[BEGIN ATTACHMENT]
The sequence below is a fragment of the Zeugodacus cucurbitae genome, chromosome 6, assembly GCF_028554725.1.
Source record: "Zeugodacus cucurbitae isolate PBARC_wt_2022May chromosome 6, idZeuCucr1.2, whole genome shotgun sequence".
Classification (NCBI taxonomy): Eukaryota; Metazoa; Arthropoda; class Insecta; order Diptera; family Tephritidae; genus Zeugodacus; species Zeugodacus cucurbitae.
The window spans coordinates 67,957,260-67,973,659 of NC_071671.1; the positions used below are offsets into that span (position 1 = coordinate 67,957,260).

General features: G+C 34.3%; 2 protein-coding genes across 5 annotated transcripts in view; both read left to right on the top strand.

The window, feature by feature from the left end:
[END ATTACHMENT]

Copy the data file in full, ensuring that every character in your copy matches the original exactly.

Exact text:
The sequence below is a fragment of the Zeugodacus cucurbitae genome, chromosome 6, assembly GCF_028554725.1.
Source record: "Zeugodacus cucurbitae isolate PBARC_wt_2022May chromosome 6, idZeuCucr1.2, whole genome shotgun sequence".
Classification (NCBI taxonomy): Eukaryota; Metazoa; Arthropoda; class Insecta; order Diptera; family Tephritidae; genus Zeugodacus; species Zeugodacus cucurbitae.
The window spans coordinates 67,957,260-67,973,659 of NC_071671.1; the positions used below are offsets into that span (position 1 = coordinate 67,957,260).

General features: G+C 34.3%; 2 protein-coding genes across 5 annotated transcripts in view; both read left to right on the top strand.

The window, feature by feature from the left end: